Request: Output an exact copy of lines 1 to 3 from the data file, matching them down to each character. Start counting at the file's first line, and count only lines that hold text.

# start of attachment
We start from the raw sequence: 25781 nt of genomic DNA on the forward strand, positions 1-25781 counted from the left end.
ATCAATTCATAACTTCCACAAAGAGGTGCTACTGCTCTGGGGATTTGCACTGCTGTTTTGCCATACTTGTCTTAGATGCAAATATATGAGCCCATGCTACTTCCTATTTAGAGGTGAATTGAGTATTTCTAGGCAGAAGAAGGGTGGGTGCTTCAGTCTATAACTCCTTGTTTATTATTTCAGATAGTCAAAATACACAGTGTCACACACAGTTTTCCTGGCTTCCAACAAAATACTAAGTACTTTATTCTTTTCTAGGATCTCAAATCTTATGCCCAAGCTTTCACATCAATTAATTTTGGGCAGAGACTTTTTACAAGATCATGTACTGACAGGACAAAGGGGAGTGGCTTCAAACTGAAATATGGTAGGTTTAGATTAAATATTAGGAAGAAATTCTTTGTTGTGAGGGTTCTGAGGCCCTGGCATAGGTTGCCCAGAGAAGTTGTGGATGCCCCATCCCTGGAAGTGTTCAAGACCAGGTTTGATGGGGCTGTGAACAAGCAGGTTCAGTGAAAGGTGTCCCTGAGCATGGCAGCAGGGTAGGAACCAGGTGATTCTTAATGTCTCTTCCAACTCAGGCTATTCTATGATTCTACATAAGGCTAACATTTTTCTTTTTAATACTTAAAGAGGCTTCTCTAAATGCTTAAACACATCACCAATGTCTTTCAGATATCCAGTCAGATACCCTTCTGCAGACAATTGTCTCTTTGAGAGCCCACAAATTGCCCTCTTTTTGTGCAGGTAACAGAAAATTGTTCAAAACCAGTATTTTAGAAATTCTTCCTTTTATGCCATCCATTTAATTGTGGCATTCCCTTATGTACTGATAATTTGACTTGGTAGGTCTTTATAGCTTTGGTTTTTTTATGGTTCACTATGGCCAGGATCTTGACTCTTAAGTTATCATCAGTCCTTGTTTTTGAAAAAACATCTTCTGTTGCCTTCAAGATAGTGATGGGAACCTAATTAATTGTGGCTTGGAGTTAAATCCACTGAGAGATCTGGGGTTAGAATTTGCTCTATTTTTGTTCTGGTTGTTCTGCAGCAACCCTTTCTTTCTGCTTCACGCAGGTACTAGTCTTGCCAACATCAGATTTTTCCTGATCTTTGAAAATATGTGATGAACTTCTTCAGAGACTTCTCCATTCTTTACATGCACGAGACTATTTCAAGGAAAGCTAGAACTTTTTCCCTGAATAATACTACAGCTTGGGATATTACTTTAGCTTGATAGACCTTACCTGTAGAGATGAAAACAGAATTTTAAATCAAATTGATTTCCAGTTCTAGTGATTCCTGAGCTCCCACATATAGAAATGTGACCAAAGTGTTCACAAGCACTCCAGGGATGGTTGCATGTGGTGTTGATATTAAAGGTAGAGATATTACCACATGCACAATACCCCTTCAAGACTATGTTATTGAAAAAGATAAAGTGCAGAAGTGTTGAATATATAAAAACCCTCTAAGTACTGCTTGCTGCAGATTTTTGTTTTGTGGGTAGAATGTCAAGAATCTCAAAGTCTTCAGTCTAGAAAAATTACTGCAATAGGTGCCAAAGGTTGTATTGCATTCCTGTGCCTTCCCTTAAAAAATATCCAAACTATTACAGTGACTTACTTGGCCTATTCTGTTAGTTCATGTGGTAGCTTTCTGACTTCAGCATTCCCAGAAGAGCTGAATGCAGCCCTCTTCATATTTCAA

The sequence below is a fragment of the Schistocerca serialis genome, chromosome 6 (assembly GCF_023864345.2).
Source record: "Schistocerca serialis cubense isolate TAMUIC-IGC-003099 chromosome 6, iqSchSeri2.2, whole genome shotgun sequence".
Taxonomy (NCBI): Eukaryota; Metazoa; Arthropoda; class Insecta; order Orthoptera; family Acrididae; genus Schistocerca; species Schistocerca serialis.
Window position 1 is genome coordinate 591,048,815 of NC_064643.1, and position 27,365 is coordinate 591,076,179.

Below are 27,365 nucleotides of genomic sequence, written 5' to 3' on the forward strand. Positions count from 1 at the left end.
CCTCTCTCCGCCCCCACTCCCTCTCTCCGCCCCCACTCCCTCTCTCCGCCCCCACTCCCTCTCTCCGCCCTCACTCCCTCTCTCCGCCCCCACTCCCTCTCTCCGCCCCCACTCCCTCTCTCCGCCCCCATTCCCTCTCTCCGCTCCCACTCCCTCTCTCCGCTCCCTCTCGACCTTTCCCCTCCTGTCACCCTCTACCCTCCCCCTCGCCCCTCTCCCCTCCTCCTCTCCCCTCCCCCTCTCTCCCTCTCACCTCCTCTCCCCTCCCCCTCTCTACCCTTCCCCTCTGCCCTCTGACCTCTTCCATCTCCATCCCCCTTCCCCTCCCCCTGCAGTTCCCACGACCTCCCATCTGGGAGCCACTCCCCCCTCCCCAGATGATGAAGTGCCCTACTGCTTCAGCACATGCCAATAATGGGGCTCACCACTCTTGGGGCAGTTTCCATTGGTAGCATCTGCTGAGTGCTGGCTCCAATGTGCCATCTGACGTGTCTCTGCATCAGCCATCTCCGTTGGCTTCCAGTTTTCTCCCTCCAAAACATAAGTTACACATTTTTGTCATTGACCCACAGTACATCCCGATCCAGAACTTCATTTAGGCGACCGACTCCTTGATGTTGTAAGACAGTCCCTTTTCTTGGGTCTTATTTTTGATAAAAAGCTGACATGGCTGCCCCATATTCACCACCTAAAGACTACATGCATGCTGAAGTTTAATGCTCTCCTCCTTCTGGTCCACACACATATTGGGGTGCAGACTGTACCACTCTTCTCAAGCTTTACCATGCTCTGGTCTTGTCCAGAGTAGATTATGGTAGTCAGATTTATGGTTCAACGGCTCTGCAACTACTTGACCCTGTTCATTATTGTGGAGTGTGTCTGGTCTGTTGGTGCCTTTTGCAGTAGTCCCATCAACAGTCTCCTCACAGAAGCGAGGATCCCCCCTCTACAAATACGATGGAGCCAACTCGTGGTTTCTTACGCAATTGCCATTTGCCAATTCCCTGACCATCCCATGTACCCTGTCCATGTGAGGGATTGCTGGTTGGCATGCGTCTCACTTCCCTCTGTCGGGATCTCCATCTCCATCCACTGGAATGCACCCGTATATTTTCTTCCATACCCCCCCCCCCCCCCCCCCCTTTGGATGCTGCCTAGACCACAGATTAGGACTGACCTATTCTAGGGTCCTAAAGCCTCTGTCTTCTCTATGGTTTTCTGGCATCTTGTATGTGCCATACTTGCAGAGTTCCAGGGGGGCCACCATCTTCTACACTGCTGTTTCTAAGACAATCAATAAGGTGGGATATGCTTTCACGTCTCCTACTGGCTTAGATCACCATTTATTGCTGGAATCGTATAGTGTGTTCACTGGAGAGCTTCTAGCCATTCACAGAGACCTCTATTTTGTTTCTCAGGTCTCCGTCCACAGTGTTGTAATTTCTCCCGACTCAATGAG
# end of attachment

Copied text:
We start from the raw sequence: 25781 nt of genomic DNA on the forward strand, positions 1-25781 counted from the left end.
ATCAATTCATAACTTCCACAAAGAGGTGCTACTGCTCTGGGGATTTGCACTGCTGTTTTGCCATACTTGTCTTAGATGCAAATATATGAGCCCATGCTACTTCCTATTTAGAGGTGAATTGAGTATTTCTAGGCAGAAGAAGGGTGGGTGCTTCAGTCTATAACTCCTTGTTTATTATTTCAGATAGTCAAAATACACAGTGTCACACACAGTTTTCCTGGCTTCCAACAAAATACTAAGTACTTTATTCTTTTCTAGGATCTCAAATCTTATGCCCAAGCTTTCACATCAATTAATTTTGGGCAGAGACTTTTTACAAGATCATGTACTGACAGGACAAAGGGGAGTGGCTTCAAACTGAAATATGGTAGGTTTAGATTAAATATTAGGAAGAAATTCTTTGTTGTGAGGGTTCTGAGGCCCTGGCATAGGTTGCCCAGAGAAGTTGTGGATGCCCCATCCCTGGAAGTGTTCAAGACCAGGTTTGATGGGGCTGTGAACAAGCAGGTTCAGTGAAAGGTGTCCCTGAGCATGGCAGCAGGGTAGGAACCAGGTGATTCTTAATGTCTCTTCCAACTCAGGCTATTCTATGATTCTACATAAGGCTAACATTTTTCTTTTTAATACTTAAAGAGGCTTCTCTAAATGCTTAAACACATCACCAATGTCTTTCAGATATCCAGTCAGATACCCTTCTGCAGACAATTGTCTCTTTGAGAGCCCACAAATTGCCCTCTTTTTGTGCAGGTAACAGAAAATTGTTCAAAACCAGTATTTTAGAAATTCTTCCTTTTATGCCATCCATTTAATTGTGGCATTCCCTTATGTACTGATAATTTGACTTGGTAGGTCTTTATAGCTTTGGTTTTTTTATGGTTCACTATGGCCAGGATCTTGACTCTTAAGTTATCATCAGTCCTTGTTTTTGAAAAAACATCTTCTGTTGCCTTCAAGATAGTGATGGGAACCTAATTAATTGTGGCTTGGAGTTAAATCCACTGAGAGATCTGGGGTTAGAATTTGCTCTATTTTTGTTCTGGTTGTTCTGCAGCAACCCTTTCTTTCTGCTTCACGCAGGTACTAGTCTTGCCAACATCAGATTTTTCCTGATCTTTGAAAATATGTGATGAACTTCTTCAGAGACTTCTCCATTCTTTACATGCACGAGACTATTTCAAGGAAAGCTAGAACTTTTTCCCTGAATAATACTACAGCTTGGGATATTACTTTAGCTTGATAGACCTTACCTGTAGAGATGAAAACAGAATTTTAAATCAAATTGATTTCCAGTTCTAGTGATTCCTGAGCTCCCACATATAGAAATGTGACCAAAGTGTTCACAAGCACTCCAGGGATGGTTGCATGTGGTGTTGATATTAAAGGTAGAGATATTACCACATGCACAATACCCCTTCAAGACTATGTTATTGAAAAAGATAAAGTGCAGAAGTGTTGAATATATAAAAACCCTCTAAGTACTGCTTGCTGCAGATTTTTGTTTTGTGGGTAGAATGTCAAGAATCTCAAAGTCTTCAGTCTAGAAAAATTACTGCAATAGGTGCCAAAGGTTGTATTGCATTCCTGTGCCTTCCCTTAAAAAATATCCAAACTATTACAGTGACTTACTTGGCCTATTCTGTTAGTTCATGTGGTAGCTTTCTGACTTCAGCATTCCCAGAAGAGCTGAATGCAGCCCTCTTCATATTTCAA

The sequence below is a fragment of the Schistocerca serialis genome, chromosome 6 (assembly GCF_023864345.2).